OC Transpo’s planned overhaul of bus routes has been having a bumpy ride since being announced by the city.
During the Nov. 14 meeting of the Transit Commission, many community members voiced their concern about the disruption the biggest change in bus routes in a decade would bring.
“This isn’t going to make transit attractive to people … this isn’t going to help meet the goals of OC Transpo,” said Nick Grover from Free Transit Ottawa.
The transit service has struggled with reliability, delays in the opening of the Trillium Line (2) of the LRT, and financial concerns arising from the extension of the train, coupled with ridership that remain stuck below pre-pandemic levels.
Despite growing money woes, OC Transpo General Manager Renée Amilcar told the commission the route review is about improving service. The changes are expected to save the service about $10 million, money that will underpin Trillium Line operations. The city has also raised fares 2.5 per cent fare starting Jan. 1.
“This is not about cost-cutting but all about creating a sustainable network that meets current customer needs and service demand,” Amilcar insisted.
“With the optimized bus network and the launch of O-Train Lines 2 and 4, customers will see a range of improvements, including improved connectivity between communities, faster travel times, more connections to community destinations and changes to routes where ridership is low,” she said.
The Bus Route Review Report was designed to “examine and confirm transit service planning principles, [and] determine network design changes related to the opening of the Stage 2 O-Train extensions,” the commission was told.
The review outlines a plan for buses and the LRT that would see the elimination of 74,000 service hours per year and the loss of many 200-series Connexion Routes all done by the spring of 2024 when service is to finally start on the north-south Trillium LRT line.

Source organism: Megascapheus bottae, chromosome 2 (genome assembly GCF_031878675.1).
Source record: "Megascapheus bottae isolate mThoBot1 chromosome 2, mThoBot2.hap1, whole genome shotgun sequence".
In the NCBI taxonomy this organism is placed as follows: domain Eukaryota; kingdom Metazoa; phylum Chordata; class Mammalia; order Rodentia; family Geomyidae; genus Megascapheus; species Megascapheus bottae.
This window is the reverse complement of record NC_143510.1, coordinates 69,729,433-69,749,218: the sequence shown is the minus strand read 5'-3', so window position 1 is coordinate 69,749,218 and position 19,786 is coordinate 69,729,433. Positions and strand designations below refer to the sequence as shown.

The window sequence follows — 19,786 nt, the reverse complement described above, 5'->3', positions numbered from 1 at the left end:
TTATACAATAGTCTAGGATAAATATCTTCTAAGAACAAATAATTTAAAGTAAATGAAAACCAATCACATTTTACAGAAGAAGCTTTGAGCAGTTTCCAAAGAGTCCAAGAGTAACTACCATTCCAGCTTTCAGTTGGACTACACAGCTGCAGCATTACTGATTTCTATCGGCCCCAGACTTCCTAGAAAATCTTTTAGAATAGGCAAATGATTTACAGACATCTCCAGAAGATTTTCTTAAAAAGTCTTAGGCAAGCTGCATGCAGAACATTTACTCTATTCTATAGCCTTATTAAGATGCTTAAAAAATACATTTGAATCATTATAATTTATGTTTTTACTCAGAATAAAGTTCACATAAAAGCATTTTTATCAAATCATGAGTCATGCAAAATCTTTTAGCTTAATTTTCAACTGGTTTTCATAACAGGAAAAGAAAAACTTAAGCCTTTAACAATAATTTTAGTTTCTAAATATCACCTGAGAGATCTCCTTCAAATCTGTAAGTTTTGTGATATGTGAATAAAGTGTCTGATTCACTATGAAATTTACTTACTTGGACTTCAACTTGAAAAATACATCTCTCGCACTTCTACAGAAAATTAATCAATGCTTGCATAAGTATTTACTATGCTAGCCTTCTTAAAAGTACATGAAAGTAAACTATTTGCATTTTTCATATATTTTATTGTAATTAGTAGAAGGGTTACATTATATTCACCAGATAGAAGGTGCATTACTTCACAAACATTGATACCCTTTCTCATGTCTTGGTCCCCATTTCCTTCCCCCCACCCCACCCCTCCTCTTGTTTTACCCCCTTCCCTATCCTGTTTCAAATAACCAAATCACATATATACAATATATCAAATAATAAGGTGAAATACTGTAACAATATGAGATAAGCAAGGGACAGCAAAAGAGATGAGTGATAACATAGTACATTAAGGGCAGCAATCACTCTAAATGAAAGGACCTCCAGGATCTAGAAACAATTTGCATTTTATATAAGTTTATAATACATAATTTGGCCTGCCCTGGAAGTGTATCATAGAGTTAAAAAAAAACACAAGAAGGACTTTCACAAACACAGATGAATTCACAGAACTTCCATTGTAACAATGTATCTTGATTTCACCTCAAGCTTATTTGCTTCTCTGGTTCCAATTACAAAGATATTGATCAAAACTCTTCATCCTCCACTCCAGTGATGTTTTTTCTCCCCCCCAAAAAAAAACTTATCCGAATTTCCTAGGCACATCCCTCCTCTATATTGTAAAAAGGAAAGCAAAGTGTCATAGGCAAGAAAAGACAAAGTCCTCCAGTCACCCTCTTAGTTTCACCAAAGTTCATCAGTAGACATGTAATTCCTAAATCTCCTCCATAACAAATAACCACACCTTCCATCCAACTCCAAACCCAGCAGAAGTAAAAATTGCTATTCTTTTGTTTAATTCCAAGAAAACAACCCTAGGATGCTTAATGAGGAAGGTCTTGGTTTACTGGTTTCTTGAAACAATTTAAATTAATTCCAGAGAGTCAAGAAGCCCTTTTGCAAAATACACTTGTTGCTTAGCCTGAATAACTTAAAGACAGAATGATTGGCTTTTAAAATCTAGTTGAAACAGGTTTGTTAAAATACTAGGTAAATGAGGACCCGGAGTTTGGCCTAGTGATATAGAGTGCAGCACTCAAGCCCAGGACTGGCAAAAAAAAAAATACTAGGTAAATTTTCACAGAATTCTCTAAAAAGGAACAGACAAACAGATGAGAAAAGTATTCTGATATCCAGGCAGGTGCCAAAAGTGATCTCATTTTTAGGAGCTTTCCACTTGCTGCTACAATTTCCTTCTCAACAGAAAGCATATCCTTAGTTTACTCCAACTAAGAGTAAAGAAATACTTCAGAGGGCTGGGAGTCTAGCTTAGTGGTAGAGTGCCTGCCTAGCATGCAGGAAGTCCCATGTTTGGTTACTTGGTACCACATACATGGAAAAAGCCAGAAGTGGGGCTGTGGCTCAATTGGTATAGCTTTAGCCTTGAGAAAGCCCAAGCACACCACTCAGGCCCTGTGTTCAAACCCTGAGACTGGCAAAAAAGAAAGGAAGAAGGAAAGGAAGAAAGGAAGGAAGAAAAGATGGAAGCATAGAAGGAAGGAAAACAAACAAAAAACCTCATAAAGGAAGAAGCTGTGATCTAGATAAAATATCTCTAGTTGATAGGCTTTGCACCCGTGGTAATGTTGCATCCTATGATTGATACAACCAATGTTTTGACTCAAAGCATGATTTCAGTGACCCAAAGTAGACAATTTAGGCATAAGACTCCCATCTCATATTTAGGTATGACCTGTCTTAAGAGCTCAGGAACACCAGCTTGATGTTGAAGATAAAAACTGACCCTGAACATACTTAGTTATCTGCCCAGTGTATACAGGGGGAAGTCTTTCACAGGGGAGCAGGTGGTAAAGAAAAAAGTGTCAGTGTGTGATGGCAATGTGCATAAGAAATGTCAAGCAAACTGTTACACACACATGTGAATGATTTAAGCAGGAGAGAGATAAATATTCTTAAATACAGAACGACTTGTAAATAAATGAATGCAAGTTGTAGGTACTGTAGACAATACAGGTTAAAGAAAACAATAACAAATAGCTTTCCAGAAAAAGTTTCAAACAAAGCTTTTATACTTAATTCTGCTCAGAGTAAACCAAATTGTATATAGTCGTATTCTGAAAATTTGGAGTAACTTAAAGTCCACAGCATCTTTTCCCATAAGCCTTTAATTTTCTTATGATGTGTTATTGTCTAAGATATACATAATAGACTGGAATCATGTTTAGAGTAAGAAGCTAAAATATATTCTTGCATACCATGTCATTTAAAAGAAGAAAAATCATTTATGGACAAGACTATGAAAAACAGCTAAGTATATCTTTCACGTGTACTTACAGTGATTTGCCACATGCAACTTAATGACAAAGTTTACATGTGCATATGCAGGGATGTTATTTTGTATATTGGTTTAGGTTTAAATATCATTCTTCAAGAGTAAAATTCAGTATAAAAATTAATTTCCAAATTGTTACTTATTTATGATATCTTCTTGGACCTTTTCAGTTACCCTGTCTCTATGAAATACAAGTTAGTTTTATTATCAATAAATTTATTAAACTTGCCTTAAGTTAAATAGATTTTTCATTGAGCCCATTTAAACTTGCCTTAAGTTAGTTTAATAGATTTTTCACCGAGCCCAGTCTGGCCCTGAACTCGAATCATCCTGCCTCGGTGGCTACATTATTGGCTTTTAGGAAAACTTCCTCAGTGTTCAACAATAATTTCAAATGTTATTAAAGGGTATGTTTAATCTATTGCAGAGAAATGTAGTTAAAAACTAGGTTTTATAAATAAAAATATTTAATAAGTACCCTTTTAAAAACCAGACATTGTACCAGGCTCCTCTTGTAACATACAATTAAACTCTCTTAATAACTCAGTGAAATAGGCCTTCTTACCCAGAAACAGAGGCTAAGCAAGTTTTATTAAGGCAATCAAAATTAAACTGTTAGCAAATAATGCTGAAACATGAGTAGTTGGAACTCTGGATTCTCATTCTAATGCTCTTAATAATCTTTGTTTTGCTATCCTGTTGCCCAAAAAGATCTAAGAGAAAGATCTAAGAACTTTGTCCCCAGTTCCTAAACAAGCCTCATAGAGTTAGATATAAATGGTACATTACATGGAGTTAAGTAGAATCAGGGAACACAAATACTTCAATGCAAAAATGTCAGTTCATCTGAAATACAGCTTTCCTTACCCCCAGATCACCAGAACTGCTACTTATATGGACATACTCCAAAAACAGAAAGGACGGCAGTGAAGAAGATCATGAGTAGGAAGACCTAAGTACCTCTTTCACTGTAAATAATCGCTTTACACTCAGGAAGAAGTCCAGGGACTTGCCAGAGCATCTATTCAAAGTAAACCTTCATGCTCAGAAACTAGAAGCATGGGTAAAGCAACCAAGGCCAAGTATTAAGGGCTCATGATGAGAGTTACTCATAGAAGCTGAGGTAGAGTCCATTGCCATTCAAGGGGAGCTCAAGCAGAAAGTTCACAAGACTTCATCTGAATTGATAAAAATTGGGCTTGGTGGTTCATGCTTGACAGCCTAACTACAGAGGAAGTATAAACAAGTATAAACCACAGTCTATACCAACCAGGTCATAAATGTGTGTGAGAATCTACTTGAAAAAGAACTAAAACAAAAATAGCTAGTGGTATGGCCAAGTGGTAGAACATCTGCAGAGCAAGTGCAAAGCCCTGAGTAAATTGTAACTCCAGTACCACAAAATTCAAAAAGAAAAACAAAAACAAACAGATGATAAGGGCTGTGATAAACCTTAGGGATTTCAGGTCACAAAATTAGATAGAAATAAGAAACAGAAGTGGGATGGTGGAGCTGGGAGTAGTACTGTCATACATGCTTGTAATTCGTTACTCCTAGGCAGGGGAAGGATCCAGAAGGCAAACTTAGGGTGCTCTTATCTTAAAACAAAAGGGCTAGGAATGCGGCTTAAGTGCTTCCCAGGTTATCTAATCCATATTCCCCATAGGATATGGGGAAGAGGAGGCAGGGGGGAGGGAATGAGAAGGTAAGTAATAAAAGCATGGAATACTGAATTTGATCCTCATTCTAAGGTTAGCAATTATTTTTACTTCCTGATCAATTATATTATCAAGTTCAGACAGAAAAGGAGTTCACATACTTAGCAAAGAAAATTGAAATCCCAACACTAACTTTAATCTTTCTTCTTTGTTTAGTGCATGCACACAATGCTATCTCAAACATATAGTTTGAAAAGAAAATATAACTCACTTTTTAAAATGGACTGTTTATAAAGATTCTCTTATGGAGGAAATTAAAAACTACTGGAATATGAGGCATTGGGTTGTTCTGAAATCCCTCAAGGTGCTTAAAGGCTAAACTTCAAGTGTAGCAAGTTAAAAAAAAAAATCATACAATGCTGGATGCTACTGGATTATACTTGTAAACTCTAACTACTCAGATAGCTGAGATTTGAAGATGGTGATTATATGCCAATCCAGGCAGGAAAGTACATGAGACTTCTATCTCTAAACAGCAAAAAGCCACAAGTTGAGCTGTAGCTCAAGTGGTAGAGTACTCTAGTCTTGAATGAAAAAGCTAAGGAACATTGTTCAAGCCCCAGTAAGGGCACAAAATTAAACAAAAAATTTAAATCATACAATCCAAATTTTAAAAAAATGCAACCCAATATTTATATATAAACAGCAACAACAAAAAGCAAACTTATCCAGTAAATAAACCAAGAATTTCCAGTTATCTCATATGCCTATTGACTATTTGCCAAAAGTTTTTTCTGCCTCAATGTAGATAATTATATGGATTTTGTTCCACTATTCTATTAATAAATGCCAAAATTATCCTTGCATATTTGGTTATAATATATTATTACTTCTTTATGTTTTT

More than a dozen delegates, transit riders and stake holders were on hand to express concern.
“People don’t trust the service,” said a representative from Seniors for Climate Action Now (SCAN!), adding that indirect routes and farther walking distances to stops will not help.
“We will have to go farther, take longer and do extra connections,” said Brent Manuel. “Will it be accessible?”
Many councillors echoed concern about accessibility including Deputy Mayor Glen Gower, who said the loss of routes could make transportation more difficult for those with physical disabilities, those with mental health concerns, and those “who have trouble getting out.”
Some councillors were surprised by the short timeline for considering the changes. When asked when bus route decisions have to be final, transit planning director Pat Scrimgeour said that because of the amount of work that has to be done between now and the implementation of the plan, work on the changes will begin next week.
Counc. Riley Brockington told the meeting that he had only just begun asking community members about the proposed change this month and was displeased with the short time window allotted for community discussions.
“I would rather we take the time to implement this well then go through a process that the public just thinks is smoke,” said Brockington.
The route review began in January with consultations at in-person meetings, interviews with drivers and staff and more than 8,000 online submissions from the public. OC Transpo says it will communicate the changes to riders over the next few months through a public education blitz.